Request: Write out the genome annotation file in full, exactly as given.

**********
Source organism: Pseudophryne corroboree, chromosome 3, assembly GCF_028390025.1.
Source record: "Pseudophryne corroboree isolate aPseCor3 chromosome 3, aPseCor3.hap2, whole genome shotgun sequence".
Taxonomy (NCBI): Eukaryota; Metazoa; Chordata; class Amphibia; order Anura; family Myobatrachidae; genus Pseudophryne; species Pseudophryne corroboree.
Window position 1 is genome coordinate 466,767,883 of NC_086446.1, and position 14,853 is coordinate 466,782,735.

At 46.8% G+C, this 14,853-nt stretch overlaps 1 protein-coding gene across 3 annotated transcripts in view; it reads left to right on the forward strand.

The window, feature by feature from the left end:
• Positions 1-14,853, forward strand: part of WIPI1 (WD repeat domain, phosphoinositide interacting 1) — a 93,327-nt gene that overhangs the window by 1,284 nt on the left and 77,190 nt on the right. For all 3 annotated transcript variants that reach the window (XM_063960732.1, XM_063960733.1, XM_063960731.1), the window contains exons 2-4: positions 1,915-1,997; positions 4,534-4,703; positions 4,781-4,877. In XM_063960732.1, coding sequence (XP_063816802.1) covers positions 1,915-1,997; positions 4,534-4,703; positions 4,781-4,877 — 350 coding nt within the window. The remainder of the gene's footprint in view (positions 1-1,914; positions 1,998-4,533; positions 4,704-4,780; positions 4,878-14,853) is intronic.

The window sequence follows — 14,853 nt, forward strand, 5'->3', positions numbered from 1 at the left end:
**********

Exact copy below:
Source organism: Pseudophryne corroboree, chromosome 3, assembly GCF_028390025.1.
Source record: "Pseudophryne corroboree isolate aPseCor3 chromosome 3, aPseCor3.hap2, whole genome shotgun sequence".
Taxonomy (NCBI): Eukaryota; Metazoa; Chordata; class Amphibia; order Anura; family Myobatrachidae; genus Pseudophryne; species Pseudophryne corroboree.
Window position 1 is genome coordinate 466,767,883 of NC_086446.1, and position 14,853 is coordinate 466,782,735.

At 46.8% G+C, this 14,853-nt stretch overlaps 1 protein-coding gene across 3 annotated transcripts in view; it reads left to right on the forward strand.

The window, feature by feature from the left end:
• Positions 1-14,853, forward strand: part of WIPI1 (WD repeat domain, phosphoinositide interacting 1) — a 93,327-nt gene that overhangs the window by 1,284 nt on the left and 77,190 nt on the right. For all 3 annotated transcript variants that reach the window (XM_063960732.1, XM_063960733.1, XM_063960731.1), the window contains exons 2-4: positions 1,915-1,997; positions 4,534-4,703; positions 4,781-4,877. In XM_063960732.1, coding sequence (XP_063816802.1) covers positions 1,915-1,997; positions 4,534-4,703; positions 4,781-4,877 — 350 coding nt within the window. The remainder of the gene's footprint in view (positions 1-1,914; positions 1,998-4,533; positions 4,704-4,780; positions 4,878-14,853) is intronic.

The window sequence follows — 14,853 nt, forward strand, 5'->3', positions numbered from 1 at the left end: